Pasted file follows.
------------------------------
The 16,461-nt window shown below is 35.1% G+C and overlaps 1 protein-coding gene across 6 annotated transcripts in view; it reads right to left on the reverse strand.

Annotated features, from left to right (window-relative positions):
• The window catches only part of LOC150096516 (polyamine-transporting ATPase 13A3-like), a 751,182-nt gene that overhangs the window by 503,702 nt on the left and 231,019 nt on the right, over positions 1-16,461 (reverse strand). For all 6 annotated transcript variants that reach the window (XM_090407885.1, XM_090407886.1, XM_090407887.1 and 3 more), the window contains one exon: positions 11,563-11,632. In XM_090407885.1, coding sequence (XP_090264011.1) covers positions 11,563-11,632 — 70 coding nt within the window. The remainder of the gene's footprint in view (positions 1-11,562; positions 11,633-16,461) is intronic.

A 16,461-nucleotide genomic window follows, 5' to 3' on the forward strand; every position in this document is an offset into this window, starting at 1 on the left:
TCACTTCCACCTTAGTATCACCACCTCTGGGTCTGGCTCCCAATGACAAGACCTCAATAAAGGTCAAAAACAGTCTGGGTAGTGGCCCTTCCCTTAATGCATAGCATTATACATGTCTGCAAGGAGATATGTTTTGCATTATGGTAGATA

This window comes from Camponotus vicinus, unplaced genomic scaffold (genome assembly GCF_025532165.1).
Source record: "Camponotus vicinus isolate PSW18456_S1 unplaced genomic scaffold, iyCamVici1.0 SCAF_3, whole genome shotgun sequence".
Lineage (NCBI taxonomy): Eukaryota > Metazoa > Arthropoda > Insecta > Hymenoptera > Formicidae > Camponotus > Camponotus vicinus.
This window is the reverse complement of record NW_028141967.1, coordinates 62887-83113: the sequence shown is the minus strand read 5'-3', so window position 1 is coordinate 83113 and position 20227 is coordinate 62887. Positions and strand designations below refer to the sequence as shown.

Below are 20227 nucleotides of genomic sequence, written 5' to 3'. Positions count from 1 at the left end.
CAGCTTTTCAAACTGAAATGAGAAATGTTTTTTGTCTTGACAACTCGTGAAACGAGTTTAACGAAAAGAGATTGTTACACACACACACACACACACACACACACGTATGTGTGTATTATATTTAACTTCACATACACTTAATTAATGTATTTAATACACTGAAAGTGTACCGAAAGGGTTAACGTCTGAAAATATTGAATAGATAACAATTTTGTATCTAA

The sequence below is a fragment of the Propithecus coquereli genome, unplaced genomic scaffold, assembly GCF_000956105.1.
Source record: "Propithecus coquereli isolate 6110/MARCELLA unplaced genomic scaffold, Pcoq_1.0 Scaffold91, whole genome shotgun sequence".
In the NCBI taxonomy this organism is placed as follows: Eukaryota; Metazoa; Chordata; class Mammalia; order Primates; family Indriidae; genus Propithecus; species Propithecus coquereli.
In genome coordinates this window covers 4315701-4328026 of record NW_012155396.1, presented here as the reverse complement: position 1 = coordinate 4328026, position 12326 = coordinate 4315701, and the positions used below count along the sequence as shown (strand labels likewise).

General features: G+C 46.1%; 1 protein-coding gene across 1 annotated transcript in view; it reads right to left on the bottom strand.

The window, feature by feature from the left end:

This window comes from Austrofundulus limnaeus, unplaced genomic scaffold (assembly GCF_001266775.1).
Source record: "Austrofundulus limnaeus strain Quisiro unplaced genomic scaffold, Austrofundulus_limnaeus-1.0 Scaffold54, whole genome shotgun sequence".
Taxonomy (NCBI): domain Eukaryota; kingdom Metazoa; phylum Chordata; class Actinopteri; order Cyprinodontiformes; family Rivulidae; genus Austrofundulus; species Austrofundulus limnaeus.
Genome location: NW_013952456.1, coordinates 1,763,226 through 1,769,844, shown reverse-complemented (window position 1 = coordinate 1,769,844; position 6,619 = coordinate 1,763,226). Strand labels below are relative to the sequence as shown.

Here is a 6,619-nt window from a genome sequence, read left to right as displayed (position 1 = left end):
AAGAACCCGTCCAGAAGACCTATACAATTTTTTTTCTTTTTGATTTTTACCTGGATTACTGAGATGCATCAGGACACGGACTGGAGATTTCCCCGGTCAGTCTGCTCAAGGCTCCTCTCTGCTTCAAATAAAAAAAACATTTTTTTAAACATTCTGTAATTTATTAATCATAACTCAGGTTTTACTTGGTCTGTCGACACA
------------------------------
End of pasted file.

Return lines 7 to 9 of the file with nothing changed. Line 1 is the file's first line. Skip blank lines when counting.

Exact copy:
Source record: "Camponotus vicinus isolate PSW18456_S1 unplaced genomic scaffold, iyCamVici1.0 SCAF_3, whole genome shotgun sequence".
Lineage (NCBI taxonomy): Eukaryota > Metazoa > Arthropoda > Insecta > Hymenoptera > Formicidae > Camponotus > Camponotus vicinus.
This window is the reverse complement of record NW_028141967.1, coordinates 62887-83113: the sequence shown is the minus strand read 5'-3', so window position 1 is coordinate 83113 and position 20227 is coordinate 62887. Positions and strand designations below refer to the sequence as shown.